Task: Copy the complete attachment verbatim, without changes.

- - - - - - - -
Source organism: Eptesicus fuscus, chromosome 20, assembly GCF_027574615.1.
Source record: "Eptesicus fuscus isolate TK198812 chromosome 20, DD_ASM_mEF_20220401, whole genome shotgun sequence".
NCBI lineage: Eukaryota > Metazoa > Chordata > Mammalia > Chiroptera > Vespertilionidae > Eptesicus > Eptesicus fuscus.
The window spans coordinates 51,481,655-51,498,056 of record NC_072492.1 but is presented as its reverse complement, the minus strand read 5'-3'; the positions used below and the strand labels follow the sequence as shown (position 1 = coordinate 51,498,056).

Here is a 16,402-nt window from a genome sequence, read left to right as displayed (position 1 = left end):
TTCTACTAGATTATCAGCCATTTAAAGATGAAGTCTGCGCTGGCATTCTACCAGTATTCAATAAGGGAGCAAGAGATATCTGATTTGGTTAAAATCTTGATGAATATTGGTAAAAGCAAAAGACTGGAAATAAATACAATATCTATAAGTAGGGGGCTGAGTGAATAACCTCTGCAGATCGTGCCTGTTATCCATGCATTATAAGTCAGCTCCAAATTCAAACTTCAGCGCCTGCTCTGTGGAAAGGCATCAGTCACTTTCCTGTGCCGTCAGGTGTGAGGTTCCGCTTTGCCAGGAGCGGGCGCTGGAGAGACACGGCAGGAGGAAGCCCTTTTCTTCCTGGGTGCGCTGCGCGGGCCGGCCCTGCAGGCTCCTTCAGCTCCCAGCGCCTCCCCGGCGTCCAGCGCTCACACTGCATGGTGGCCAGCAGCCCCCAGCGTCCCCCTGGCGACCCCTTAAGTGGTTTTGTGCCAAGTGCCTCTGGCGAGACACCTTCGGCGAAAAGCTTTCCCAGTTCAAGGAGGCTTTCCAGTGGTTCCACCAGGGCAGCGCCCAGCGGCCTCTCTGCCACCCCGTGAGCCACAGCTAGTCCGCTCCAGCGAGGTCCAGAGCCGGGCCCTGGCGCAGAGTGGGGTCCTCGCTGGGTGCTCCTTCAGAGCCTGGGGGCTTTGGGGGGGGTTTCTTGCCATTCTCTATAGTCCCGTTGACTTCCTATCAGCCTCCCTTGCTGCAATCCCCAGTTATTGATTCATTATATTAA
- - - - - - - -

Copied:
Source organism: Eptesicus fuscus, chromosome 20, assembly GCF_027574615.1.
Source record: "Eptesicus fuscus isolate TK198812 chromosome 20, DD_ASM_mEF_20220401, whole genome shotgun sequence".
NCBI lineage: Eukaryota > Metazoa > Chordata > Mammalia > Chiroptera > Vespertilionidae > Eptesicus > Eptesicus fuscus.
The window spans coordinates 51,481,655-51,498,056 of record NC_072492.1 but is presented as its reverse complement, the minus strand read 5'-3'; the positions used below and the strand labels follow the sequence as shown (position 1 = coordinate 51,498,056).

Here is a 16,402-nt window from a genome sequence, read left to right as displayed (position 1 = left end):
TTCTACTAGATTATCAGCCATTTAAAGATGAAGTCTGCGCTGGCATTCTACCAGTATTCAATAAGGGAGCAAGAGATATCTGATTTGGTTAAAATCTTGATGAATATTGGTAAAAGCAAAAGACTGGAAATAAATACAATATCTATAAGTAGGGGGCTGAGTGAATAACCTCTGCAGATCGTGCCTGTTATCCATGCATTATAAGTCAGCTCCAAATTCAAACTTCAGCGCCTGCTCTGTGGAAAGGCATCAGTCACTTTCCTGTGCCGTCAGGTGTGAGGTTCCGCTTTGCCAGGAGCGGGCGCTGGAGAGACACGGCAGGAGGAAGCCCTTTTCTTCCTGGGTGCGCTGCGCGGGCCGGCCCTGCAGGCTCCTTCAGCTCCCAGCGCCTCCCCGGCGTCCAGCGCTCACACTGCATGGTGGCCAGCAGCCCCCAGCGTCCCCCTGGCGACCCCTTAAGTGGTTTTGTGCCAAGTGCCTCTGGCGAGACACCTTCGGCGAAAAGCTTTCCCAGTTCAAGGAGGCTTTCCAGTGGTTCCACCAGGGCAGCGCCCAGCGGCCTCTCTGCCACCCCGTGAGCCACAGCTAGTCCGCTCCAGCGAGGTCCAGAGCCGGGCCCTGGCGCAGAGTGGGGTCCTCGCTGGGTGCTCCTTCAGAGCCTGGGGGCTTTGGGGGGGGTTTCTTGCCATTCTCTATAGTCCCGTTGACTTCCTATCAGCCTCCCTTGCTGCAATCCCCAGTTATTGATTCATTATATTAA